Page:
praedictus annuit dare eidem Ruberto Viaticum ut possit se conferre Lovanium
A wealth of geological data and maps was stored at the Kinshasa University of Lovanium
and at the Ministry of Mines.
The parliamentary meeting, which lasted some two weeks, took place in the university town of Lovanium, outside the capital city of Leopoldville, and its proceedings were supervised by United Nations' troops.
Several years after the events, The New York Times provided an intriguing description of the Lovanium conference and its aftermath:
A more recent account by Richard Mahoney generally corroborates the above and provides additional details about the CIA role at Lovanium, including Agency collaboration with UN personnel: CIA officers had `located an underground sewage tunnel leading into the sequestered conclave [at Lovanium] and began passing money destined for key legislators.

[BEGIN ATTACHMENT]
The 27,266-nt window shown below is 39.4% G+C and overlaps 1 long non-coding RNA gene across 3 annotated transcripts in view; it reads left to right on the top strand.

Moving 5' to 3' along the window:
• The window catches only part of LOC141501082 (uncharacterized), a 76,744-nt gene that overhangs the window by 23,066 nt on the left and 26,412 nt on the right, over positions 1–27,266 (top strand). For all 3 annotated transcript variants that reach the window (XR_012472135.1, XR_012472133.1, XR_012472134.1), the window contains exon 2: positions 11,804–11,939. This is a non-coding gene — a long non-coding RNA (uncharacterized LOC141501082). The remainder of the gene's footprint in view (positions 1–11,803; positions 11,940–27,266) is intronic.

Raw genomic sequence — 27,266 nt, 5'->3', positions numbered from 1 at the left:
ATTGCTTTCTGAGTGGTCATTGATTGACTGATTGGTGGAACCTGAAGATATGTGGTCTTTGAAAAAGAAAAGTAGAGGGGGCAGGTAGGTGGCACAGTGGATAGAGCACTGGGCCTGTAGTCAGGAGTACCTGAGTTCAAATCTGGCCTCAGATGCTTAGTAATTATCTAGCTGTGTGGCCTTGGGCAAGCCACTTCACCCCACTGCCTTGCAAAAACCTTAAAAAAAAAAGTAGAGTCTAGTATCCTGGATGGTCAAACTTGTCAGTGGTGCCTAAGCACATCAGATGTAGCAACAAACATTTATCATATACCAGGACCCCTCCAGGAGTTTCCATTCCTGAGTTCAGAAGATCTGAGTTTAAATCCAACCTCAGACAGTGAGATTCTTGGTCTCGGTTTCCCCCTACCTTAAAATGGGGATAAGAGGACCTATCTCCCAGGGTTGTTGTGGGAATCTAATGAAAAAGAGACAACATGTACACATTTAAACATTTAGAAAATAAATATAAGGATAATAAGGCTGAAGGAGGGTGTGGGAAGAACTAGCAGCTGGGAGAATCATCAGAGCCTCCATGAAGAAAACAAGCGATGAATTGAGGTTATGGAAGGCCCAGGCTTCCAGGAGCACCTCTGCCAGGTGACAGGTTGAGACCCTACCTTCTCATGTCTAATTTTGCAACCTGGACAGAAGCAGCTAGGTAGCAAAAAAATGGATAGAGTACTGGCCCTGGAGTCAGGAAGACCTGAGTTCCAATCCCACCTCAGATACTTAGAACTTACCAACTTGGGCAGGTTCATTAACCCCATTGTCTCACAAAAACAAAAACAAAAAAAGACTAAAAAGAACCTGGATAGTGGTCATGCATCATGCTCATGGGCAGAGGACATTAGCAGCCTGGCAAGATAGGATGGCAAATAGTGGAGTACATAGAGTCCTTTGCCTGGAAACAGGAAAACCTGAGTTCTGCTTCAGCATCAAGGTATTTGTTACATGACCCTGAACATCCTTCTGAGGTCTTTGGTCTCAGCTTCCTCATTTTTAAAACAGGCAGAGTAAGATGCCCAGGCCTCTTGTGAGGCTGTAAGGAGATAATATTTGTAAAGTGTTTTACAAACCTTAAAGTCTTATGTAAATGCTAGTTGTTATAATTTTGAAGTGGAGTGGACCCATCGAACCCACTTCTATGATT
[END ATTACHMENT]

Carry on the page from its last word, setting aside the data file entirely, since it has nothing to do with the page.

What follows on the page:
Hammarskjold refused to give in to American pressure, although Western powers were still able to work in tandem with a number of ONUC senior officials in ensuring that the 'moderate' Cyrille Adoula became Congo's new Prime Minister in August 1961, following the political and reconciliation talks held at Lovanium
University in Kinshasa.
He was later denied entry into Lovanium
University in Leopoldville, because only single students were admitted, and he was married.
The Centre for Nuclear Research (or the Centre de Recherches Nucleaires de Kinshasa) was established by the Americans at the University of Lovanium
(now University of Kinshasa) and entrusted to Luc Gillon, a Belgian Scheut missionary, as a thank-you to Belgium for having supplied the Hiroshima uranium to the Americans.